D.C. AIDS funding shifted from needy neighborhoods
Sunday, December 13, 2009
They are cheering and clapping and calling his name, but the boy in the corner won't budge.
In front of him, eight children stand elbow to elbow on a rainbow-colored carpet. The adults at the group therapy session in Northwest Washington say: Tell us what makes you celebrate. The boy stares at his khakis, refusing to look up, even after a friend tries to coax him into the giggling fray.
On this chilly night early last month, the 9-year-old has traveled across town to the District's only community-based program for children affected by HIV and AIDS. Some have lost a parent. Others were infected by their mothers at birth and are living with the disease themselves.
After a day in fourth grade, the boy is tired and drawn. He comes from a family where two generations have been infected with HIV.
Soon, he will leave Pediatric AIDS/HIV Care's bustling townhouse filled with finger paints and dinosaur books and trek home to a desolate area east of the Anacostia River that has become the epicenter of the AIDS epidemic in the nation's capital.
Among District residents known to have HIV/AIDS, one in four lives in the squat rowhouses and aging public housing complexes of predominantly African American wards 7 and 8. But since 2004, the city has awarded just 6 percent of $100 million in AIDS funding to specialized nonprofit groups east of the river, forcing families to scramble for care in other parts of the city, a Washington Post investigation found.
Four years ago, the city launched the East of the River Initiative, a widely touted effort to address the disparity. Pressed by D.C. Council members, the city Health Department has earmarked about $3.5 million to bolster neighborhood groups focused on AIDS housing, counseling and case management.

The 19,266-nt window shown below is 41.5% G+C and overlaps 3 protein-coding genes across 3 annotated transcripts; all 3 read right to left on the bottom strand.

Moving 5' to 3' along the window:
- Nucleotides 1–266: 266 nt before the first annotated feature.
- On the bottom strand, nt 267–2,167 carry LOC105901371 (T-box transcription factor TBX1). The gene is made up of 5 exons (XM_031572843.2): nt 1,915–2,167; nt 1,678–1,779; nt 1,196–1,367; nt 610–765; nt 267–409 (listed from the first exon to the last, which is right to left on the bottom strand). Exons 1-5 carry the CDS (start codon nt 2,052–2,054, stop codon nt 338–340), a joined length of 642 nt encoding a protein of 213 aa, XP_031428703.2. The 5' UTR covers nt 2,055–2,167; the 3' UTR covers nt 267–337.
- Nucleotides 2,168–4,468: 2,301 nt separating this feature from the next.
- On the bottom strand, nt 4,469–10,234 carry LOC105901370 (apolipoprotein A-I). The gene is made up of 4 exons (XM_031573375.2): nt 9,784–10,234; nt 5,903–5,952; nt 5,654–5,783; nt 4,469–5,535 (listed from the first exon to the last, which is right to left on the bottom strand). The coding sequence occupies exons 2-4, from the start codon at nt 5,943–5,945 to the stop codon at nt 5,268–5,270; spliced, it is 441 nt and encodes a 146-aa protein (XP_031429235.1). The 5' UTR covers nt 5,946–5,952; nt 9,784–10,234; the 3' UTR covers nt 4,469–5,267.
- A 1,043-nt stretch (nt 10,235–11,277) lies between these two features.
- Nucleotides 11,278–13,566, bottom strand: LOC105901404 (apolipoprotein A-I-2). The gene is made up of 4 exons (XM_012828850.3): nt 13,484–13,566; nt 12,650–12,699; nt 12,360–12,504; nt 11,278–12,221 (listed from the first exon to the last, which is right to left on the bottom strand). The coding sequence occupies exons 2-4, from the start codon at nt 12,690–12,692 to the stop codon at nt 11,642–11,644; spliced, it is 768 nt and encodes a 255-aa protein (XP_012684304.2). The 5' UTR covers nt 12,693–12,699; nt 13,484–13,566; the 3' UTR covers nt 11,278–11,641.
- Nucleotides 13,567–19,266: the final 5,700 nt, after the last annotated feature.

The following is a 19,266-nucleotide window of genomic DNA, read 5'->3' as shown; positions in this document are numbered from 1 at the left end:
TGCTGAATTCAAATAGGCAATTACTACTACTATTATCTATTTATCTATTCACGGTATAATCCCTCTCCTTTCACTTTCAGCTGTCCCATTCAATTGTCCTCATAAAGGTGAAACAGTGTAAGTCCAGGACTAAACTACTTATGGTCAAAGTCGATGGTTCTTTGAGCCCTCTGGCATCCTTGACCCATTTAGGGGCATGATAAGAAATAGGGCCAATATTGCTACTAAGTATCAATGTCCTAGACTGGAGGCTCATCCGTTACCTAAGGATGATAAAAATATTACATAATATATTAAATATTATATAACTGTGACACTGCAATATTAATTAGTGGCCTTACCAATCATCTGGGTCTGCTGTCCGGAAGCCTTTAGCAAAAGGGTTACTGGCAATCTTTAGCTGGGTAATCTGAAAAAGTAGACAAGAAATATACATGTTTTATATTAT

But the city spent more than $1 million from the fund on grants to nonprofit groups in other neighborhoods. Much of what was left was awarded to programs that had little lasting impact east of the river, hobbling a well-intentioned effort to drive money into an area that has long lacked a network of established nonprofit groups to help slow the spread of the disease.
The Health Department used the fund to pay for a high-end study instead of services, a neighborhood AIDS office in Ward 7 that closed within months and grants to nonprofit groups tainted by financial and operational problems, records show.
One counseling program that received $60,000 from the fund was run by a woman whose counseling certification was revoked by the city last year. City investigators determined that she had listed false academic credentials on her application, including a purported doctoral degree from an online enterprise that sold degrees for $599.
Another group that promised medical care and support received $50,000, despite a long and troubled history with the Health Department's HIV/AIDS Administration, whose monitors had cited lapses in services and questionable budgets. The group has since moved to Maryland.
"We threw money at the problem," said Terrence Young, manager of HIV testing and field operations at the Community Education Group, an established AIDS group that recently moved into Ward 7. "I don't think the [initiative] actually benefited the community. We need infrastructure."